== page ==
Representatives of the world's governments are in Bonn, Germany this week to begin negotiating what may be one of the most important deals of our times.
The Bonn climate talks are the first big step towards a very large and historical meeting that will take place in Copenhagen in December of this year. The Copenhagen United Nations Climate Change Conference - or in UN lingo "COP 15" - will be venue for the world's governments to decide on how aggressively the human race will work to reduce greenhouse gas emissions that leading scientists are telling us are the cause of climate change. Copenhagen is literally ground zero and will determine the pathway civilization will take for the next 50 or so years.
Obviously this is not a meeting to be taken lightly and a group of top scientists have issued an open letter today urging the negotiators in Bonn to put strict limits on the cumulative emissions of carbon dioxide, which is the main culprit that is heating our planet.
"In addition to setting targets for emissions in 2020 and 2050, we feel the UNFCCC process should acknowledge that avoiding dangerous climate change will require emissions of the longest-lived greenhouse gases like carbon dioxide eventually to cease altogether," says Dr. Myles Aleen of Oxford University's Department of Physics.
Scientists are normally a very leveled bunch, not inclined to step into the policy ring, but quite frankly, how much more science do we need to be convinced that this is a huge problem, especially when we're already witnessing the predictable effects of climate change all over the world?
The negotiators in Bonn are being watched very closely for what they do (and don't do) in this current round of negotiations, as the outcome here will be a very good indicator of what will happen at the Big Show in Copenhagen.
Here's a full copy of the Scientists Open Letter to the Bonn negotiators:
The need to limit cumulative carbon dioxide emissions to avoid dangerous climate change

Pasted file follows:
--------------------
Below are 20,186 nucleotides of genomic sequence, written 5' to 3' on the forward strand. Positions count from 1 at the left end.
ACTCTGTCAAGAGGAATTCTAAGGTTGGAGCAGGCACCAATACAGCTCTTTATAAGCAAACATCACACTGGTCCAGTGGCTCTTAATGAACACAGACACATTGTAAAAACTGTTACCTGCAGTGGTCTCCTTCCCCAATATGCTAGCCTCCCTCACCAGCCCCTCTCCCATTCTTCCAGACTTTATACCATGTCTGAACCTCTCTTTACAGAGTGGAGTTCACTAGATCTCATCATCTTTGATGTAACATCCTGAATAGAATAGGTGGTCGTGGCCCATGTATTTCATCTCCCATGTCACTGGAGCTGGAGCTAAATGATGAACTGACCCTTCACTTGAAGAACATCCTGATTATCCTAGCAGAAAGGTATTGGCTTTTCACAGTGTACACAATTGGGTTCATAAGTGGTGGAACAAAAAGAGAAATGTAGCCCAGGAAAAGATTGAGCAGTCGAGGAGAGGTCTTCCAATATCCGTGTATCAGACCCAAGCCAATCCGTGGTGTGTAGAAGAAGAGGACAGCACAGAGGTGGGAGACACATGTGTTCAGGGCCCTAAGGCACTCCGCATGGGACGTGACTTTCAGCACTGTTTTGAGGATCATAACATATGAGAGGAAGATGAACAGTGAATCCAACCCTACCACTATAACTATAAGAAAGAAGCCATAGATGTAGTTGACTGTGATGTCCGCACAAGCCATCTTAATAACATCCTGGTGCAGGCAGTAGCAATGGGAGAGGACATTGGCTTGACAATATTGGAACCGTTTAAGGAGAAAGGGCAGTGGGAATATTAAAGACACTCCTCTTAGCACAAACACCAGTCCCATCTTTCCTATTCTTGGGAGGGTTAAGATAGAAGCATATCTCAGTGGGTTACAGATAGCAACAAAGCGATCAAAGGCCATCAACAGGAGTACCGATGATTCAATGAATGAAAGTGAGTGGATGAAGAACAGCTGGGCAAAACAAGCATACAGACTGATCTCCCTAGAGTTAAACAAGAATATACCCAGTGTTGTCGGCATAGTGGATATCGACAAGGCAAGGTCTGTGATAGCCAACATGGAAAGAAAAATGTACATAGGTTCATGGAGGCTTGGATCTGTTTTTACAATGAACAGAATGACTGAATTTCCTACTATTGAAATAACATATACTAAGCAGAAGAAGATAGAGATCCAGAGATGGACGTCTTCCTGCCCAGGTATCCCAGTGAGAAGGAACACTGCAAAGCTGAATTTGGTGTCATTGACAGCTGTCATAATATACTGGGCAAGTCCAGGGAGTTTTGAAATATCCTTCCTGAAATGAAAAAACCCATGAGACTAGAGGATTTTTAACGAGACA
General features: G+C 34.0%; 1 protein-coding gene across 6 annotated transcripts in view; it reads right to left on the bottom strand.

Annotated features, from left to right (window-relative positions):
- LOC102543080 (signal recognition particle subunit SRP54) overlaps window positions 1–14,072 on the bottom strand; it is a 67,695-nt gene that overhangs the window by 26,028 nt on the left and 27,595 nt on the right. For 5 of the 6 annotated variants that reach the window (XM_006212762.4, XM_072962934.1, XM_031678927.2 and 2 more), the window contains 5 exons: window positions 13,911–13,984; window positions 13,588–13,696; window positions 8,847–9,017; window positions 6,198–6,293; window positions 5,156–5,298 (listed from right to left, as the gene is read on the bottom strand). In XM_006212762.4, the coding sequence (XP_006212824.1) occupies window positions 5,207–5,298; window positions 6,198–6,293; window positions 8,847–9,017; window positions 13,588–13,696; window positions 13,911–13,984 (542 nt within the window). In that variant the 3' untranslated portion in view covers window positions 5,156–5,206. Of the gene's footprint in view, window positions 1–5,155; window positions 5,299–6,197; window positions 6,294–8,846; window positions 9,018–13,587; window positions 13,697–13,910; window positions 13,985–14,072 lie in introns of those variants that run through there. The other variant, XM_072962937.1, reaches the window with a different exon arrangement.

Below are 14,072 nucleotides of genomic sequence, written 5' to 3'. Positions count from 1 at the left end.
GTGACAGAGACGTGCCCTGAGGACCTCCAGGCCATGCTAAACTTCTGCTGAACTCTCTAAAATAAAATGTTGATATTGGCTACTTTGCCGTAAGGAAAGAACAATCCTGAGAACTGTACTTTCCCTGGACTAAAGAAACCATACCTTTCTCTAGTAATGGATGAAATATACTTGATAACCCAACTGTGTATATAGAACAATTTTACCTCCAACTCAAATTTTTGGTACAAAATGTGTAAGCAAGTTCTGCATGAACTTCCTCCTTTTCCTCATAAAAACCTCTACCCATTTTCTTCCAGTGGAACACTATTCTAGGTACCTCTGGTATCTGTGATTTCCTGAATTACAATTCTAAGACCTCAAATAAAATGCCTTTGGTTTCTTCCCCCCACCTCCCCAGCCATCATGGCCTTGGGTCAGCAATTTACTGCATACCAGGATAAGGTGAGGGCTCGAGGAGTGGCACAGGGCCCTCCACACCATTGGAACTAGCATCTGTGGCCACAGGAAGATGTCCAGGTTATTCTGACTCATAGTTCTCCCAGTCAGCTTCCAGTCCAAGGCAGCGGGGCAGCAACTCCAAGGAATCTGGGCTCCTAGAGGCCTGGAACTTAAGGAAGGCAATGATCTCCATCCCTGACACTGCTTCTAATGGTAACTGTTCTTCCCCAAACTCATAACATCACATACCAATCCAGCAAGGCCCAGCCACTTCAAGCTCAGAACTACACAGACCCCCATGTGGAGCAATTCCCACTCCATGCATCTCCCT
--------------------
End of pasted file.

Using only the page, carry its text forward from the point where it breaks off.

We welcome the efforts of governments around the world to reach agreement on measures to reduce greenhouse gas emissions, and wish to draw attention to recent scientific research indicating that a key determinant of the risk of dangerous climate change is cumulative emissions over all time of the longest-lived greenhouse gases, in particular carbon dioxide. This has three important implications:
First, current emission trends are incompatible with the goal of limiting cumulative emissions to a level that provides an acceptably low risk of dangerous climate change. Estimates of tolerable risk and allowable emissions vary, but in all cases costs rise sharply with the speed of emission reductions, so any affordable strategy to avoid releasing too much carbon dioxide in total will require global emissions to peak soon.
Second, in devising emission targets for 2020 and 2050, governments need to be aware of their implications for cumulative emissions. A policy that allows carbon dioxide emissions to rise over the coming decade in the hope of reducing them rapidly after 2020 results in a substantially higher contribution to the cumulative budget, and hence a greater contribution to the risk of dangerous climate change, than a policy of steady reductions reaching the same 2050 target.
Third, fossil carbon reserves substantially exceed the amount that can safely be released into the atmosphere. Net global carbon dioxide emissions will eventually have to decline towards zero leaving a substantial fraction of available fossil carbon stored, in some form, out of the atmosphere indefinitely.
We urge the participants in December's Conference of the Parties to the United Nations Framework Convention on Climate Change to acknowledge the need to limit cumulative carbon dioxide emissions as one element of their vision for long-term cooperative action to avoid dangerous climate change.